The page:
Oct 21, 2012

Health coverage in Latin American countries

This is a very messy graph. It is a graph of hospital beds per 100,000 people in Latin American countries. What I find interesting however is the ranking of countries in 2010, the last year when data is available form the World Bank. 

As imperfect as it is, this indicator is a proxy of health coverage. Cuba is at the top [of course this case is controversial for many reasons]. And Nicaragua and Guatemala are at the bottom. Notice the downward trend since the 1970s, probably due to population growth in the region, which has surpassed the growth of public and private spending on health. 

The case of Guatemala is puzzling because it is at the bottom of the list, but it is wealthier than other countries that are above it (see a GDP-per-capita ranking of LA countries here). Uruguay is the wealthiest in terms of GDP per capita and is below average in this proxy of health coverage.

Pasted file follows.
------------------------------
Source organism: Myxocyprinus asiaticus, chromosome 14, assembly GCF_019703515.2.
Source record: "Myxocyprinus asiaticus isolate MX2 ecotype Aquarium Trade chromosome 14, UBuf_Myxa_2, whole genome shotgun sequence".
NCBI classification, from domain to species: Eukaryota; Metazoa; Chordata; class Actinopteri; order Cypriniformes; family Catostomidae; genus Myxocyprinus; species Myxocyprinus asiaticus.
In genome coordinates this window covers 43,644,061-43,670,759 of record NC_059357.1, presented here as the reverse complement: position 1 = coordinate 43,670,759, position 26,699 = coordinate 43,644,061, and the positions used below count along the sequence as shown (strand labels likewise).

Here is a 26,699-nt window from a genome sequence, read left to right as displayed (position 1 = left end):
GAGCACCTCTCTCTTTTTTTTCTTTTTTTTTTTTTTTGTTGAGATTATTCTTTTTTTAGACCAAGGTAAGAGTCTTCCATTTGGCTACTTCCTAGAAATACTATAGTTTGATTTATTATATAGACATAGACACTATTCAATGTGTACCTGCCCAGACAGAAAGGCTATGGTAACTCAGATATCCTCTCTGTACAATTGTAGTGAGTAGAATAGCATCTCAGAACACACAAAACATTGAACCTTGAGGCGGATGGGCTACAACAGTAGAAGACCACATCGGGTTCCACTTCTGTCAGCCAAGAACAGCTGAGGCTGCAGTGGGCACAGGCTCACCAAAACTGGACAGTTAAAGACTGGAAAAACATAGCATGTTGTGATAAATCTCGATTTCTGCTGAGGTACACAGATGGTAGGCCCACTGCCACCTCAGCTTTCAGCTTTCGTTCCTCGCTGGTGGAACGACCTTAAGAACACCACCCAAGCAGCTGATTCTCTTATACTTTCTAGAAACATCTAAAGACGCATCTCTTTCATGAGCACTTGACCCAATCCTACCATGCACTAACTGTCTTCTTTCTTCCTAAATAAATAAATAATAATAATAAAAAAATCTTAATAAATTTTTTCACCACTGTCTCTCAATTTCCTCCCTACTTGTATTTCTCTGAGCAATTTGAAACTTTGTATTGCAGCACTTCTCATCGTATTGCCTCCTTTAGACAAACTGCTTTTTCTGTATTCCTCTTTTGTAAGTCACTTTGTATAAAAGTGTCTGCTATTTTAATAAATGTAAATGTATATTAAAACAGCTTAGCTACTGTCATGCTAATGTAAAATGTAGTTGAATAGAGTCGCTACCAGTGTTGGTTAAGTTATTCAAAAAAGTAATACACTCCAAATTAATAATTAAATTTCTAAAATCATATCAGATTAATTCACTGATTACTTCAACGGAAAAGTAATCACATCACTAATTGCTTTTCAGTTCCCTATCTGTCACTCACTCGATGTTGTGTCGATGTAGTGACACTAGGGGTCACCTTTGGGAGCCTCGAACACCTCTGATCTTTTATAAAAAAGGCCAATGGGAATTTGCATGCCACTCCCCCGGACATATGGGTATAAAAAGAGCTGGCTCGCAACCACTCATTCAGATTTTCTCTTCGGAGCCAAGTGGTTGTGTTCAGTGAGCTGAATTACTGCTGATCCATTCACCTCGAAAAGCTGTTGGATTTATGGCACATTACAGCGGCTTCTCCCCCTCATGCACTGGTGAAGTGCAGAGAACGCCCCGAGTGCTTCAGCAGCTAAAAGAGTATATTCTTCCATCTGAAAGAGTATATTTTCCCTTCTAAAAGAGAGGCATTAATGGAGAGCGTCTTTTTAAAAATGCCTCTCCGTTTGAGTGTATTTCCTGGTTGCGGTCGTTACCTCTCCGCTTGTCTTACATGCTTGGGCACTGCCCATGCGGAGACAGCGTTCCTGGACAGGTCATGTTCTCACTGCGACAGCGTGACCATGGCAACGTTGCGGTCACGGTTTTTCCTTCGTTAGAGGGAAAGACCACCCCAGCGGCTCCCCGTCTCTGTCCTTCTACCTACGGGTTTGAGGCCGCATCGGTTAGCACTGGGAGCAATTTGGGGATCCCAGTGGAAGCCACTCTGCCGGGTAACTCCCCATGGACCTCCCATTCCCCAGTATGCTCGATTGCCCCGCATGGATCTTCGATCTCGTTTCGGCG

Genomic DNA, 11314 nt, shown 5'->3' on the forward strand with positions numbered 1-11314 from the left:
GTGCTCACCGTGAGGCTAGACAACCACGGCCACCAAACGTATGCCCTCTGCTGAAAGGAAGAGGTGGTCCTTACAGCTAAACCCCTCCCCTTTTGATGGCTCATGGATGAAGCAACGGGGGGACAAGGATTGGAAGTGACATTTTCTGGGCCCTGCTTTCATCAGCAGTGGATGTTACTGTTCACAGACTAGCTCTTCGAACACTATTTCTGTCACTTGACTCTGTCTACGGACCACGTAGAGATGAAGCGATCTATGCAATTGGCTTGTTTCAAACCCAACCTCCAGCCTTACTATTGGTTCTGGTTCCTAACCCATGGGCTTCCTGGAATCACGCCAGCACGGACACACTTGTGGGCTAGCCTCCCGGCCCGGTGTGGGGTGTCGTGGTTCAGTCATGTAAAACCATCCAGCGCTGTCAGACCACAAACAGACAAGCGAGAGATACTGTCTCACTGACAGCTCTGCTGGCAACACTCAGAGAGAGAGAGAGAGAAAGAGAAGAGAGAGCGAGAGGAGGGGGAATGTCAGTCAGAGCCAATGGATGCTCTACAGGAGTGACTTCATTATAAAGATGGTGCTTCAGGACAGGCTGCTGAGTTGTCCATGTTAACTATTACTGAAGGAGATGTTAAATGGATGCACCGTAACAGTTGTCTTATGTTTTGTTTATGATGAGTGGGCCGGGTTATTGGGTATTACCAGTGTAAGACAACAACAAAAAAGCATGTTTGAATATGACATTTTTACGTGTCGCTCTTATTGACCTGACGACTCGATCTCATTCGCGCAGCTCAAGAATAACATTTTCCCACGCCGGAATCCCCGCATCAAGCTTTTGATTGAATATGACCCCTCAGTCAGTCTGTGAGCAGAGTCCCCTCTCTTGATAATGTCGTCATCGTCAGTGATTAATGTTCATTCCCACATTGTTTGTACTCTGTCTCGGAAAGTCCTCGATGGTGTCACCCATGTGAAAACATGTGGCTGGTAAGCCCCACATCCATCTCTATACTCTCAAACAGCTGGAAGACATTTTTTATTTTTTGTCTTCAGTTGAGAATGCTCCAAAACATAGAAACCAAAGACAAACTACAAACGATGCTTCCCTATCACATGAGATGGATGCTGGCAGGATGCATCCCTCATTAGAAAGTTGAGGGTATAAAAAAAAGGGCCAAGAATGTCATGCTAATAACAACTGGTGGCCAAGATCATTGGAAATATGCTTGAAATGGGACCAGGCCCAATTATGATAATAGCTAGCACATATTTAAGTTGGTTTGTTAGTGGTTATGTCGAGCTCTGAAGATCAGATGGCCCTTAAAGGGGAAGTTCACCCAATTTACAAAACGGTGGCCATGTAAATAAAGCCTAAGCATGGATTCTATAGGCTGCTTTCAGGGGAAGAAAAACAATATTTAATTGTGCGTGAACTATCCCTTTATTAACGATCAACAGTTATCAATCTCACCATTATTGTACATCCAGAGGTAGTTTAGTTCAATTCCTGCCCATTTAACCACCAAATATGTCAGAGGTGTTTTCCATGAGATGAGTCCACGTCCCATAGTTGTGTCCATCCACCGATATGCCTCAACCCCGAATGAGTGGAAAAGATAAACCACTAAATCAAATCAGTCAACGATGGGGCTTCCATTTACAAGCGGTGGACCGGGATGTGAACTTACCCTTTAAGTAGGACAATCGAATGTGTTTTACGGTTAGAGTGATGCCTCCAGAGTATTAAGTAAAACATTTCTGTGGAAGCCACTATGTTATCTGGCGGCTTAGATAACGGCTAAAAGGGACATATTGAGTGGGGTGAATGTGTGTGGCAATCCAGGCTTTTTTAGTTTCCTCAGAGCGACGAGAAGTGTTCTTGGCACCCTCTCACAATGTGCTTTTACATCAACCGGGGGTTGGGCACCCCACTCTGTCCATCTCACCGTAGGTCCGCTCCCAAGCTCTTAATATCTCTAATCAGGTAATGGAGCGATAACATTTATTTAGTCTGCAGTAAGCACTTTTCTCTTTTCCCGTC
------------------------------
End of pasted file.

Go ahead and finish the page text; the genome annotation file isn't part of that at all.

Why Guatemala is at the bottom? I don't have an answer now, but as an economists would tell, there might be supply and demand factors. In the supply side it is possible that the supply is low because of regulations that make it hard for new companies to enter the market (one example could be new entrants in the insurance industry). In the demand side, it is possible that the public sector and private individuals do not consider spending in health a high priority. This might have deeper causes related to risk tolerance and even lack of information about the importance of spending in health. See my last post on this issue. 

The message I get from this graph is that countries like Guatemala have a lot to gain from increasing health coverage, the graph suggest that they can afford it. 

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